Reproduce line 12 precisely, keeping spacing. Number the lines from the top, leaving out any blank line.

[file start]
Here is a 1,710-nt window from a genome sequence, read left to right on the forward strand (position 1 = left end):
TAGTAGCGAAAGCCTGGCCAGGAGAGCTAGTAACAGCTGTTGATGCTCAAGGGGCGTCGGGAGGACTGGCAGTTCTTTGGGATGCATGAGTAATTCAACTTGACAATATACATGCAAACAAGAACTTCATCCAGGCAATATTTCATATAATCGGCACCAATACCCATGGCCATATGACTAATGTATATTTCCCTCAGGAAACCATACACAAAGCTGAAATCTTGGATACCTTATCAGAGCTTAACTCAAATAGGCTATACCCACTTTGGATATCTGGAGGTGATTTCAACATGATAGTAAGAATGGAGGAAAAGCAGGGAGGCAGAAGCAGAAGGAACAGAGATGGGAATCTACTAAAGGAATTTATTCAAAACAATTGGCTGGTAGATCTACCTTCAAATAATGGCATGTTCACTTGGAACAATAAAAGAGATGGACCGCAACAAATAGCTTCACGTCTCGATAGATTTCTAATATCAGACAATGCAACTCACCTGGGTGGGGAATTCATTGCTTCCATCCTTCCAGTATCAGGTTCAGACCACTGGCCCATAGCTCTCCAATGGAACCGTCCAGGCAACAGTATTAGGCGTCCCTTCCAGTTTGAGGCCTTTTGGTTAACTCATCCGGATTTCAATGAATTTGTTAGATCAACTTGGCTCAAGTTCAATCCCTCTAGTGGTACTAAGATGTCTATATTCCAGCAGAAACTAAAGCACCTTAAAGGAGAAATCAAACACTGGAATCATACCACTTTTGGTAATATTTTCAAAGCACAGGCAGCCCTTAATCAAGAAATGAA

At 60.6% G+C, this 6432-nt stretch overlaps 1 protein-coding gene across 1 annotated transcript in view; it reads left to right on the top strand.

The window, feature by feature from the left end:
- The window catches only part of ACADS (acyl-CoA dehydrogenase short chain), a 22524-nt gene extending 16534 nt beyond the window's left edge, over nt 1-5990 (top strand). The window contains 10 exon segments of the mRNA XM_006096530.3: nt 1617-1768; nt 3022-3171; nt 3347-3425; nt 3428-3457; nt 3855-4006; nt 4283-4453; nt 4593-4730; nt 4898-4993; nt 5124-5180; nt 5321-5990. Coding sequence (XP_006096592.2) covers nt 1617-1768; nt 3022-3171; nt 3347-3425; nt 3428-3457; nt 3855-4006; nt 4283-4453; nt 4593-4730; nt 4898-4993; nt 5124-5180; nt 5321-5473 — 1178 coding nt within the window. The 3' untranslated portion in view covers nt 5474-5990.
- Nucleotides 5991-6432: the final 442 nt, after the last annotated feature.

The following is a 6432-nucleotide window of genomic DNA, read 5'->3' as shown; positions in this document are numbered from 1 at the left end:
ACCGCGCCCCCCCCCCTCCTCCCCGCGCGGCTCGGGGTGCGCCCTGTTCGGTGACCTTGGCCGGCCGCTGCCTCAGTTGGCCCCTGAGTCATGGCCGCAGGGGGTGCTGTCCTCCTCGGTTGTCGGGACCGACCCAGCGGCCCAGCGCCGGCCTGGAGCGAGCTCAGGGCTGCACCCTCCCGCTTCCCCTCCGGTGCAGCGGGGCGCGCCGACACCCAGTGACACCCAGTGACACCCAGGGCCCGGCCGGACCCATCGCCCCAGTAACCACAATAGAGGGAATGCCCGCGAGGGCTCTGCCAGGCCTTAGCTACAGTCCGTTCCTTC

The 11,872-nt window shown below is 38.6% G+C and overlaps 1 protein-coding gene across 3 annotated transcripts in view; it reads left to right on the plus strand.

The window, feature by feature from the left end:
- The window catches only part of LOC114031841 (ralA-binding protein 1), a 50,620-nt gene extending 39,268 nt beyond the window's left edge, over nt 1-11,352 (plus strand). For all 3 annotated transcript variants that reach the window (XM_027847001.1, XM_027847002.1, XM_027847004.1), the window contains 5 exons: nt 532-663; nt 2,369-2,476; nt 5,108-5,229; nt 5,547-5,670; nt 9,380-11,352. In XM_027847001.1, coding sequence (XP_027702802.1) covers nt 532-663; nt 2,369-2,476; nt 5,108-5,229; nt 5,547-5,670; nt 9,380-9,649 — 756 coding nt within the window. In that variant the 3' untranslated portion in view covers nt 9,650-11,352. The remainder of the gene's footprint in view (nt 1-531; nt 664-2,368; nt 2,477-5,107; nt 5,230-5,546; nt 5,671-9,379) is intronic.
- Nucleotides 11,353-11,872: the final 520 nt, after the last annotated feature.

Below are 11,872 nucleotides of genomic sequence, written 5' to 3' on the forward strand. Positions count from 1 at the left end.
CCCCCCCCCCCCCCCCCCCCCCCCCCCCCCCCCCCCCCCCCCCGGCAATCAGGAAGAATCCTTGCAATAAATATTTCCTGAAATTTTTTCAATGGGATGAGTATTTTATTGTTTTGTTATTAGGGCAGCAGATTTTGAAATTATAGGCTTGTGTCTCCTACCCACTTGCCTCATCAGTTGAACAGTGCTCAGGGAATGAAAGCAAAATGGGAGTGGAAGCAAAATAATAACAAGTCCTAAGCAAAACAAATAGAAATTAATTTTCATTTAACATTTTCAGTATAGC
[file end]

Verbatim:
- Nucleotides 11,353-11,872: the final 520 nt, after the last annotated feature.